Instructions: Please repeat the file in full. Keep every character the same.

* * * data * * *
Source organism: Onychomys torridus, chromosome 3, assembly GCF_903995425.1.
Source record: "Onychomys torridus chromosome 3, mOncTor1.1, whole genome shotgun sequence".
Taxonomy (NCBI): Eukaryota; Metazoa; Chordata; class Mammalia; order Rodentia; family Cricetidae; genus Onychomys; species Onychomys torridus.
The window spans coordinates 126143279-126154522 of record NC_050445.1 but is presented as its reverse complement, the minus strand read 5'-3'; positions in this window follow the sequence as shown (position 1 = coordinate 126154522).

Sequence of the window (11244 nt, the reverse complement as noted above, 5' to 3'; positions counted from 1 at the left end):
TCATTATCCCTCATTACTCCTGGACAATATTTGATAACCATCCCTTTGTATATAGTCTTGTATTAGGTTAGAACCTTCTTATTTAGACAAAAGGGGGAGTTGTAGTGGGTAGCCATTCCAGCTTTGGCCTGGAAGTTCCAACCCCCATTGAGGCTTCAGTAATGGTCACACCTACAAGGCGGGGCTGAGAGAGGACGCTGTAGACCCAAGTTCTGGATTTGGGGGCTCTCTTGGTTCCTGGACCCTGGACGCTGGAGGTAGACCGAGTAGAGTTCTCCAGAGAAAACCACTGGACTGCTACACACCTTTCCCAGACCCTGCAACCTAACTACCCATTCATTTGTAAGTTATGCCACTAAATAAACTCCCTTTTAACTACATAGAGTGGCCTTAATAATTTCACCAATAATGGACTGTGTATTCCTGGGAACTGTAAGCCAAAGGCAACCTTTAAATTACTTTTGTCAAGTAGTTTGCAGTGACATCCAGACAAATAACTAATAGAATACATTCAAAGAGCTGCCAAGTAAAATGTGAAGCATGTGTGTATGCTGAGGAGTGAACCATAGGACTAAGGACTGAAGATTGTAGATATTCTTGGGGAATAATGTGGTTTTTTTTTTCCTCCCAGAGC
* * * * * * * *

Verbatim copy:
Source organism: Onychomys torridus, chromosome 3, assembly GCF_903995425.1.
Source record: "Onychomys torridus chromosome 3, mOncTor1.1, whole genome shotgun sequence".
Taxonomy (NCBI): Eukaryota; Metazoa; Chordata; class Mammalia; order Rodentia; family Cricetidae; genus Onychomys; species Onychomys torridus.
The window spans coordinates 126143279-126154522 of record NC_050445.1 but is presented as its reverse complement, the minus strand read 5'-3'; positions in this window follow the sequence as shown (position 1 = coordinate 126154522).

Sequence of the window (11244 nt, the reverse complement as noted above, 5' to 3'; positions counted from 1 at the left end):
TCATTATCCCTCATTACTCCTGGACAATATTTGATAACCATCCCTTTGTATATAGTCTTGTATTAGGTTAGAACCTTCTTATTTAGACAAAAGGGGGAGTTGTAGTGGGTAGCCATTCCAGCTTTGGCCTGGAAGTTCCAACCCCCATTGAGGCTTCAGTAATGGTCACACCTACAAGGCGGGGCTGAGAGAGGACGCTGTAGACCCAAGTTCTGGATTTGGGGGCTCTCTTGGTTCCTGGACCCTGGACGCTGGAGGTAGACCGAGTAGAGTTCTCCAGAGAAAACCACTGGACTGCTACACACCTTTCCCAGACCCTGCAACCTAACTACCCATTCATTTGTAAGTTATGCCACTAAATAAACTCCCTTTTAACTACATAGAGTGGCCTTAATAATTTCACCAATAATGGACTGTGTATTCCTGGGAACTGTAAGCCAAAGGCAACCTTTAAATTACTTTTGTCAAGTAGTTTGCAGTGACATCCAGACAAATAACTAATAGAATACATTCAAAGAGCTGCCAAGTAAAATGTGAAGCATGTGTGTATGCTGAGGAGTGAACCATAGGACTAAGGACTGAAGATTGTAGATATTCTTGGGGAATAATGTGGTTTTTTTTTTCCTCCCAGAGC